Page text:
Have you heard about Human-centered design? According to IDEO, a global design and innovation firm, a human-centered design is a process that “starts with the people you’re designing for and ends with new solutions that are tailor-made to suit their needs.” Development practitioners often think they know what the issues are; however, when this assumption proves incorrect, whatever interventions they come up with would not work well. At the heart of the human-centered design is to build deep empathy with the people you are working with.
Utilizing this approach, UNPD Kosovo has been tackling the recurrent issues of waste management and illegal dumps in Municipality of Gjakova in Kosovo since November 2016. Funded by the Slovak Ministry of Finance via Transformative Governance and Finance Facility, this project, titled “Keep it Tidy,” aims to pilot a human-centered solution in Gjakova by engaging all the stakeholders in a joint identification of underlying causes of illegal dumps, formulating solutions and implementing them together with the stakeholders. This process involves not only the “usual suspects”, such as municipal officials and waste collection companies but also the citizens of Gjakova who are directly or indirectly affected by these issues.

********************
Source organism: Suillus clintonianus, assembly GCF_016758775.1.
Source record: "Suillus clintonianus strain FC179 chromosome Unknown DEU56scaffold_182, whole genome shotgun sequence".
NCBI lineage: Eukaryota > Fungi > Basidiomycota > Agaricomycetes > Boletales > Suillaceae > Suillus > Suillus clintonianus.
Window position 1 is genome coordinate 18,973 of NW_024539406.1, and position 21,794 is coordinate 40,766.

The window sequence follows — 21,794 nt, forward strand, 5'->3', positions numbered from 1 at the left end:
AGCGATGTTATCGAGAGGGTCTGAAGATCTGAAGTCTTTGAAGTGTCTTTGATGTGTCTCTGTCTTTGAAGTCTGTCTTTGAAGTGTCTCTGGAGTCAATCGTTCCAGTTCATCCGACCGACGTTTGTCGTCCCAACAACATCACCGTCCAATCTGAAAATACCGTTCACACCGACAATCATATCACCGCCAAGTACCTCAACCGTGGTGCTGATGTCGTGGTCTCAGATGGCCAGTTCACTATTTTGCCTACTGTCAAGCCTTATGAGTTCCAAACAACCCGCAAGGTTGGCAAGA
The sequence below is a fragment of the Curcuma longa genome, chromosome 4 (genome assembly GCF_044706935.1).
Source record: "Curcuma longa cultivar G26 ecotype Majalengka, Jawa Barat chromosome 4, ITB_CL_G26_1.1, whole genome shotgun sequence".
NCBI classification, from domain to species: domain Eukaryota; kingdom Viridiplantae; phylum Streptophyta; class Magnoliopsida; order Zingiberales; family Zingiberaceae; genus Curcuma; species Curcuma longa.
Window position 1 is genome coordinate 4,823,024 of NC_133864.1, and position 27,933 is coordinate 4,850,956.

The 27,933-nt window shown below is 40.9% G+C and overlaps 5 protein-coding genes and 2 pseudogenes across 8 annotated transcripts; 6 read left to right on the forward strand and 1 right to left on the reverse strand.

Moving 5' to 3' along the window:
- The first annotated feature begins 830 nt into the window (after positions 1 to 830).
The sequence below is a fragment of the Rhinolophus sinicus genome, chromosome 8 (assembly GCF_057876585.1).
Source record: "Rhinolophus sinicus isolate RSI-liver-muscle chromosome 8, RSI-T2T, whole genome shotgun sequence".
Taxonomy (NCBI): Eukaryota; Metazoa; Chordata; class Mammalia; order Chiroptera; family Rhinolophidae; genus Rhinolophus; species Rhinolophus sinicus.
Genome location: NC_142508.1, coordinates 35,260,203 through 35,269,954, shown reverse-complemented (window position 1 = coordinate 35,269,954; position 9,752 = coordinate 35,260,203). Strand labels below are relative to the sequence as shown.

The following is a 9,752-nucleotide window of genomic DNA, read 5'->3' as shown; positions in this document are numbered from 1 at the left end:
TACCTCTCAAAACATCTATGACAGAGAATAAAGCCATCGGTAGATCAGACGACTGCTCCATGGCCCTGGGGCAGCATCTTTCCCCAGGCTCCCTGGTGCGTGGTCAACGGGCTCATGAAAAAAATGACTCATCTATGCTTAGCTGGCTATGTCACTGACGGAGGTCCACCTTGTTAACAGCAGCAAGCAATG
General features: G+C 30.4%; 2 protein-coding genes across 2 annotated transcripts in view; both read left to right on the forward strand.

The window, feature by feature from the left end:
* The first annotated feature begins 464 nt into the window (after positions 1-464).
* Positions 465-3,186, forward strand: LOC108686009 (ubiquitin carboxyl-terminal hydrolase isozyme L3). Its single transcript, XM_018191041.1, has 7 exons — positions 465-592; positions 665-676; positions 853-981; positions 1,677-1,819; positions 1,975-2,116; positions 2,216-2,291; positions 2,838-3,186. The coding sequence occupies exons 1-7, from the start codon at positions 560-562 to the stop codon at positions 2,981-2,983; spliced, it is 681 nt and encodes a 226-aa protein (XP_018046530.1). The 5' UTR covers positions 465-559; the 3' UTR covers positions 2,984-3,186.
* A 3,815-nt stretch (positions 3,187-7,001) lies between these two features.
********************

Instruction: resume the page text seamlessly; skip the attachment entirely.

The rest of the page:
The first stakeholder meeting was held in December 2016. Representatives from Municipality, the regional public waste collection company “Cabrati,” and civil society organizations, as well as concerned citizens participated in the meeting in order to jointly identify underlying causes of illegal dumps. We facilitated the discussion, from which the following causes were identified:
Obviously, it would be difficult to address all of these issues in the frame of this project, and therefore, we will select a few and use them as points of discussion for our second stakeholder meeting, which is scheduled to take place on 27 February. We also conducted a quantitative survey and are in the process of developing a sociological study that would enable us to confirm if these causes are representative of the wider population.
The second stakeholder meeting will be a venue for the stakeholders to discuss potential solutions for the identified issues. Again, UNDP will play a facilitator role in applying the human-centered design. If this approach proves to be successful, we are hoping to scale it up and roll out to other municipalities that face similar issues of waste management and illegal dumps. We are also exploring a possibility of crowdsourcing data from this project by developing a web-based as well as a mobile application from which citizens can report illegal dumps and other safety issues in the public. Collected data can be utilized to improve the provision and governance of public services.
We will keep you updated on our progress, so please stay tuned!